[New - March 31, 2008]

Signing E-Reg™ Documents

6.1-6.2 A lawyer who electronically signs a document using e-reg™ assumes complete professional responsibility for the document.

[New - March 31, 2008, Amended - October 2014]

SECTION 6.2 STUDENTS

Recruitment and Engagement Procedures

6.2-1 A lawyer shall observe the procedures of the Law Society about the recruitment of articling students and the engagement of summer students.

Duties of Principal

6.2-2 A lawyer acting as a principal to a student shall provide the student with meaningful training and exposure to and involvement in work that will provide the student with knowledge and experience of the practical aspects of the law, together with an appreciation of the traditions and ethics of the profession.

Commentary

[1] A principal or supervising lawyer is responsible for the actions of students acting under their direction.

[New - October 2014]

Duties of Articling Student

6.2-3 An articling student shall act in good faith in fulfilling and discharging all the commitments and obligations arising from the articling experience.

SECTION 6.3 SEXUAL HARASSMENT

Definition

6.3-0 In rules 6.3-1 and 6.3-3, sexual harassment is one incident or a series of incidents involving unwelcome sexual advances, requests for sexual favours, or other verbal or physical conduct of a sexual nature

(a) when such conduct might reasonably be expected to cause insecurity, discomfort, offence, or humiliation to the recipient(s) of the conduct;

(b) when submission to such conduct is made implicitly or explicitly a condition for the provision of professional services;

(c) when submission to such conduct is made implicitly or explicitly a condition of employment;

(d) when submission to or rejection of such conduct is used as a basis for any employment decision (including, but not limited to, allocation of files, matters of promotion, raise in salary, job security, and benefits affecting the employee); or

(e) when such conduct has the purpose or the effect of interfering with a person's work performance or creating an intimidating, hostile, or offensive work environment.

Commentary

[1] Types of behaviour that constitute sexual harassment include, but are not limited to,

(a) sexist jokes causing embarrassment or offence, or that are by their nature clearly embarrassing or offensive;

[Amended - January 2009]

(b) leering;

(c) the display of sexually offensive material;

(d) sexually degrading words used to describe a person;

(e) derogatory or degrading remarks directed towards members of one sex or one's sexual orientation;

(f) sexually suggestive or obscene comments or gestures;

(g) unwelcome inquiries or comments about a person's sex life;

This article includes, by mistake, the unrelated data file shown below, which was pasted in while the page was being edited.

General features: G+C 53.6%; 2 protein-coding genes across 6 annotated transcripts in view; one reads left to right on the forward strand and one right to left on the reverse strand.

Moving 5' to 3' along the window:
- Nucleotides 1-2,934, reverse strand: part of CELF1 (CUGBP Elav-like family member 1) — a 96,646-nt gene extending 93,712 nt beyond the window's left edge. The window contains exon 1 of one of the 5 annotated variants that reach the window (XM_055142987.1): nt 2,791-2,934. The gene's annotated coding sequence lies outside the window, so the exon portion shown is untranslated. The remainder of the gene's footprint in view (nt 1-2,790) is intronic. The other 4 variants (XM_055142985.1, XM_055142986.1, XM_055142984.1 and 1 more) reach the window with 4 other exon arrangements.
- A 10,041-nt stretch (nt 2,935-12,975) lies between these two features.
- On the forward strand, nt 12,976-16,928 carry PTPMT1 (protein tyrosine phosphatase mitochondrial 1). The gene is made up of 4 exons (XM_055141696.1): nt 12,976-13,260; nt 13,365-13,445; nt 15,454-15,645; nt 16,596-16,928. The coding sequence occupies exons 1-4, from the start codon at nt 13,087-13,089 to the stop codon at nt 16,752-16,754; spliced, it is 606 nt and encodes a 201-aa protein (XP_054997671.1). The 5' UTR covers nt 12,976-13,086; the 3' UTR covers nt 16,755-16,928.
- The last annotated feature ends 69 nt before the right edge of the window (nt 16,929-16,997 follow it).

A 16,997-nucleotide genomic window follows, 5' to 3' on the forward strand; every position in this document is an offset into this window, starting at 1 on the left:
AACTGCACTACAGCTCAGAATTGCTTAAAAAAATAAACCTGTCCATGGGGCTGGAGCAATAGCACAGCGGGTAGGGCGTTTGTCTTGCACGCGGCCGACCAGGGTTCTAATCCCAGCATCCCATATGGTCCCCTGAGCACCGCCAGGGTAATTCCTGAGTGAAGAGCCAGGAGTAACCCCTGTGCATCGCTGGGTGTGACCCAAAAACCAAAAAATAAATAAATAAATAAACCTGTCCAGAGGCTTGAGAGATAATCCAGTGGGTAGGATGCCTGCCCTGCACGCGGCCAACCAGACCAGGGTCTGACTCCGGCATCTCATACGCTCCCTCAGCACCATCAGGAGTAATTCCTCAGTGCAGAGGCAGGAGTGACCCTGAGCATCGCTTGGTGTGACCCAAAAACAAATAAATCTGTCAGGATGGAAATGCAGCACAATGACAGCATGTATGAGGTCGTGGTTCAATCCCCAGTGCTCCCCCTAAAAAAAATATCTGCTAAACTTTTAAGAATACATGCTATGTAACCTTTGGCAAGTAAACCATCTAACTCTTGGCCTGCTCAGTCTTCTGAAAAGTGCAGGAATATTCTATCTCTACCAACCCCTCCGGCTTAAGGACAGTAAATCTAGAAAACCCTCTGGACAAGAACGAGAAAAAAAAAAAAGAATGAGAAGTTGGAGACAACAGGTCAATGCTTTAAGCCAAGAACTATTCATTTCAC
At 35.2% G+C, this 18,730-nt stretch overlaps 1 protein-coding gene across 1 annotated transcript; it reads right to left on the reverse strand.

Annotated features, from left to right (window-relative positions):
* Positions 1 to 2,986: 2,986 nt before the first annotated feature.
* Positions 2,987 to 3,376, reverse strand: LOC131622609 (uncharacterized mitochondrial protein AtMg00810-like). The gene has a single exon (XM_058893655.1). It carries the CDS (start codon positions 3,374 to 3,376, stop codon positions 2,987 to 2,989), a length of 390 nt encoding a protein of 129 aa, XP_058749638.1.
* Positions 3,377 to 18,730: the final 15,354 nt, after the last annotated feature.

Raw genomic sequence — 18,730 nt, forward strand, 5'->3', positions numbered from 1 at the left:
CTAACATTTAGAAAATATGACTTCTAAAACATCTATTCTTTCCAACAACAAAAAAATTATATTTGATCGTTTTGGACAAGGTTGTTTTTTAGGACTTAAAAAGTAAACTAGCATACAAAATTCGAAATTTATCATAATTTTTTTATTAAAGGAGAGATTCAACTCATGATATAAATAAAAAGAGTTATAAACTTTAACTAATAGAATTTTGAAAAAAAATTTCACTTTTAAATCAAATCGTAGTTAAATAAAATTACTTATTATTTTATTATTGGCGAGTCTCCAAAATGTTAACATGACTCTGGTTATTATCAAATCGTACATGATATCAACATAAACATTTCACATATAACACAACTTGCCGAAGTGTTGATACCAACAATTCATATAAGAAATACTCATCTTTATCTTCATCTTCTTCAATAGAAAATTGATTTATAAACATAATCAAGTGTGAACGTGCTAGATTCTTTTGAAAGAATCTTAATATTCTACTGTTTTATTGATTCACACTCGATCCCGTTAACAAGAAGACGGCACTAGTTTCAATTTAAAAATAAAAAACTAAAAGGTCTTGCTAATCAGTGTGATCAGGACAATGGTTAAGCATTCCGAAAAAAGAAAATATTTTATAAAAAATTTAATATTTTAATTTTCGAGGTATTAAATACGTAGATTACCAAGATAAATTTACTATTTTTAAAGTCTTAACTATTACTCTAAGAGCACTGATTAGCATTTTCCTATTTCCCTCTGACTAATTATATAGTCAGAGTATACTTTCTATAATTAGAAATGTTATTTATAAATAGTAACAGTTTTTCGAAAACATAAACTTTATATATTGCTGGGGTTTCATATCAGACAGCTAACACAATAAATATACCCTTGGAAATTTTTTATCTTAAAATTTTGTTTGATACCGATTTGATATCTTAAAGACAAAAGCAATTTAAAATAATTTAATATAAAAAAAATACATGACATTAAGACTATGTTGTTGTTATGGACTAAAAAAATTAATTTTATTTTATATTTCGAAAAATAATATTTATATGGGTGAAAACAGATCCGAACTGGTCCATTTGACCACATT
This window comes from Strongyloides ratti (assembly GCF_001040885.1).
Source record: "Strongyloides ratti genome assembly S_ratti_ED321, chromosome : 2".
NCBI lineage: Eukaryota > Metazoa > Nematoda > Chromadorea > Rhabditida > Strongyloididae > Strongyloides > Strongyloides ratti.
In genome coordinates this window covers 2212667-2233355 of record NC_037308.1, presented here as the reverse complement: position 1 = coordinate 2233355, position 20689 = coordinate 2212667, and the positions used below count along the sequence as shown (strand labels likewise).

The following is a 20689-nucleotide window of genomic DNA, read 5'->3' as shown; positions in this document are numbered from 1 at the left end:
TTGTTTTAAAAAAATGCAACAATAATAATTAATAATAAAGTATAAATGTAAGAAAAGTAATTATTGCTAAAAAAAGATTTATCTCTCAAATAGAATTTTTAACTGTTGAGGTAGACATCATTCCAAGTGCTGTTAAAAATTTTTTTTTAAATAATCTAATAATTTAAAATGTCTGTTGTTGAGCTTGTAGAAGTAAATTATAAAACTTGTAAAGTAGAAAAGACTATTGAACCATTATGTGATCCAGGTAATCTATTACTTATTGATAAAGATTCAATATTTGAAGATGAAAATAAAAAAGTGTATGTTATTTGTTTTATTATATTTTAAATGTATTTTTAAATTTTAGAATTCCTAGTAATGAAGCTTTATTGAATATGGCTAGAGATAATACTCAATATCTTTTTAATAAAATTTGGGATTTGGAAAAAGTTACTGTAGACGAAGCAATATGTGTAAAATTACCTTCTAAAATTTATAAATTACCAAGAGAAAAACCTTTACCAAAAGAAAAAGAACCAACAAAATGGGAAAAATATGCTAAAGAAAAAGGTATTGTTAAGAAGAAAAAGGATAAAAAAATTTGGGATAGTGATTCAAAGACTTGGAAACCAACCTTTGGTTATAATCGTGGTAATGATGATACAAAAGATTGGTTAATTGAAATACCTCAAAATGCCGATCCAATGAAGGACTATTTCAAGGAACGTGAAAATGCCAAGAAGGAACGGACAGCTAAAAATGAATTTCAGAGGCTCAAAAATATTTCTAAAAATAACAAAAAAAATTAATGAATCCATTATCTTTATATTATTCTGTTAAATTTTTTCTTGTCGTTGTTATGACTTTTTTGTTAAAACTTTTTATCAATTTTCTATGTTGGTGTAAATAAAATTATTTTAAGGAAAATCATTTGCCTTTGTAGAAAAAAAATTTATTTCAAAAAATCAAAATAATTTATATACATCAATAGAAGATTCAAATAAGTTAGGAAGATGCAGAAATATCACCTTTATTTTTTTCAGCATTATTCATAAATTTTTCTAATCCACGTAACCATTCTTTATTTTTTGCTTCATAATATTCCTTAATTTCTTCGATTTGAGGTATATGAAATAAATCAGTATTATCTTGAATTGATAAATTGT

(h) unwelcome sexual flirtations, advances, or propositions;

(i) persistent unwanted contact or attention after the end of a consensual relationship;

(j) requests for sexual favours;

(k) unwanted touching;

(l) verbal abuse or threats; and

(m) sexual assault.

[2] Sexual harassment can occur in the form of behaviour by men towards women, between men, between women, or by women towards men.

6.3-1 to 6.3-2 [FLSC - not in use]

Prohibition on Sexual Harassment

6.3-3 A lawyer shall not sexually harass a colleague, a staff member, a client, or any other person.

6.3-4 and 6.3-5 [FLSC - not in use]

SECTION 6.3.1 DISCRIMINATION

Special Responsibility

6.3.1-1 A lawyer has a special responsibility to respect the requirements of human rights laws in force in Ontario and, specifically, to honour the obligation not to discriminate on the grounds of race, ancestry, place of origin, colour, ethnic origin, citizenship, creed, sex, sexual orientation, gender identity, gender expression, age, record of offences (as defined in the Ontario Human Rights Code), marital status, family status, or disability with respect to professional employment of other lawyers, articled students, or any other person or in professional dealings with other licensees or any other person.

[Amended - June 2007, January 2014]

Commentary

[1] The Law Society acknowledges the diversity of the community of Ontario in which lawyers serve and expects them to respect the dignity and worth of all persons and to treat all persons equally without discrimination.

[2] This rule sets out the special role of the profession to recognize and protect the dignity of individuals and the diversity of the community in Ontario.

[3] Rule 6.3.1-1 will be interpreted according to the provisions of the Human Rights Code (Ontario) and related case law.

[4] The Human Rights Code (Ontario) defines a number of grounds of discrimination listed in rule 6.3.1-1. For example,

[5] Age is defined as an age that is eighteen years or more.

[Amended - January 2009]

[6] Disability is broadly defined in s. 10 of the Human Rights Code (Ontario) to include both physical and mental disabilities.

[Amended - January 2009]